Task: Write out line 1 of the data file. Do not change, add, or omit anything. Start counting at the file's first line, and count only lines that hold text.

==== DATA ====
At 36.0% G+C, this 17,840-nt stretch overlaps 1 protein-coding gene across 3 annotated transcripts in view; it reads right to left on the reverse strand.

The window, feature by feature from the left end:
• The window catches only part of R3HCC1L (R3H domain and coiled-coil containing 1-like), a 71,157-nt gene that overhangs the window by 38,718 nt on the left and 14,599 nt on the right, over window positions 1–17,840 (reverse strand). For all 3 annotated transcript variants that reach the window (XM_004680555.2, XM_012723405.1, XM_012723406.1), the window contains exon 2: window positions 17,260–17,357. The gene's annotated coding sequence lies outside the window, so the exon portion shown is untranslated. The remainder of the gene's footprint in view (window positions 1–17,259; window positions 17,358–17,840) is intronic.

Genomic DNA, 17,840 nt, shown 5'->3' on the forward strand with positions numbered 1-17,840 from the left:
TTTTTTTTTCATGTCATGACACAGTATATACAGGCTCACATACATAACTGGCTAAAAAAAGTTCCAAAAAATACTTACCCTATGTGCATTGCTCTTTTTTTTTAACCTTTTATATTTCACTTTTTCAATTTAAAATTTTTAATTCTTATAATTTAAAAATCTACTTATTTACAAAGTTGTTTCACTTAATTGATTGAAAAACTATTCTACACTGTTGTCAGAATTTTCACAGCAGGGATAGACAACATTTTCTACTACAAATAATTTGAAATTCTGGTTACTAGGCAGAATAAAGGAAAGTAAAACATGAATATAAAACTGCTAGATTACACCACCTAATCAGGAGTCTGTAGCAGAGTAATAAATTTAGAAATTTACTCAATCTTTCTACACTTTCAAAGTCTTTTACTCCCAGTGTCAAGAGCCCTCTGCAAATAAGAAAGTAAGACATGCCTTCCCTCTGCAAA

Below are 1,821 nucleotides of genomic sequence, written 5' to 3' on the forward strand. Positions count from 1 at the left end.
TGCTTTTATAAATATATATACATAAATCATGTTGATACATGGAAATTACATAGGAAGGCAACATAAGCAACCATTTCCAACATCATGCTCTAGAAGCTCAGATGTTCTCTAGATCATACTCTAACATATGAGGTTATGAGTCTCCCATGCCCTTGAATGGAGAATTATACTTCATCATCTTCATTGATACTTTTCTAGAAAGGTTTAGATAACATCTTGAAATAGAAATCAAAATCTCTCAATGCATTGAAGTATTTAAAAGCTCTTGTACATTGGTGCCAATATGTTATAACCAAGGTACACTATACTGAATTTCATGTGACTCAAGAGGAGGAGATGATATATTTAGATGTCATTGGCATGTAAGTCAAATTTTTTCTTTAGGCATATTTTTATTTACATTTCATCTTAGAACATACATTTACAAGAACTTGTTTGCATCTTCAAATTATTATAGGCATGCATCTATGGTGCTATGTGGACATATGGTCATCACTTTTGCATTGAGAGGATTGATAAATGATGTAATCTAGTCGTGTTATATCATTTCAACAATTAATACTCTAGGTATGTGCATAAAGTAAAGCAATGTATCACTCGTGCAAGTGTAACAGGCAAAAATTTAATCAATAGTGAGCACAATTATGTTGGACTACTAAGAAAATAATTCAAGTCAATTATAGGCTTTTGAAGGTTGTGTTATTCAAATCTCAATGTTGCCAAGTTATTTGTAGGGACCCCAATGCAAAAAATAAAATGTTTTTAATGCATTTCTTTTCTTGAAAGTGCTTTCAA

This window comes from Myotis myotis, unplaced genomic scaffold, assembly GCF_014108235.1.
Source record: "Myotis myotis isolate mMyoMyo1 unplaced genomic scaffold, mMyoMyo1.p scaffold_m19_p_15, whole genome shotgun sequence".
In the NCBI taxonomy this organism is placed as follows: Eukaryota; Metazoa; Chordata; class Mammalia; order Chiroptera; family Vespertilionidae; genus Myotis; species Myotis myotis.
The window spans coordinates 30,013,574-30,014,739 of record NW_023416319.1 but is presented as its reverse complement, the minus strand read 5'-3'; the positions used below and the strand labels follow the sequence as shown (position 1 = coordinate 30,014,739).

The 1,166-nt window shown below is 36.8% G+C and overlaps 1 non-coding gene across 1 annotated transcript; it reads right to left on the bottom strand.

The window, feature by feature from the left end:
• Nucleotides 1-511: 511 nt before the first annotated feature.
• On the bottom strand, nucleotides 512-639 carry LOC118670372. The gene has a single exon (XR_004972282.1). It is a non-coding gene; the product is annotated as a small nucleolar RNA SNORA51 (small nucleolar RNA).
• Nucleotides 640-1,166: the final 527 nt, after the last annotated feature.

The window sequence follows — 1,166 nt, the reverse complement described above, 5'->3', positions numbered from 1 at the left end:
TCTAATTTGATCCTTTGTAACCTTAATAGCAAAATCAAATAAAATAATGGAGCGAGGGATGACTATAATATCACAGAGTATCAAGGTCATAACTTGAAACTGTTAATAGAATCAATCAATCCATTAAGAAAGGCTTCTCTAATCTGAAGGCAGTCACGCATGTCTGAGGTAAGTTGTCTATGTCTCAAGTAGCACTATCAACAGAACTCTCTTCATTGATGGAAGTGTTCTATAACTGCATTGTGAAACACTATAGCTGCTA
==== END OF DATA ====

At 36.0% G+C, this 17,840-nt stretch overlaps 1 protein-coding gene across 3 annotated transcripts in view; it reads right to left on the reverse strand.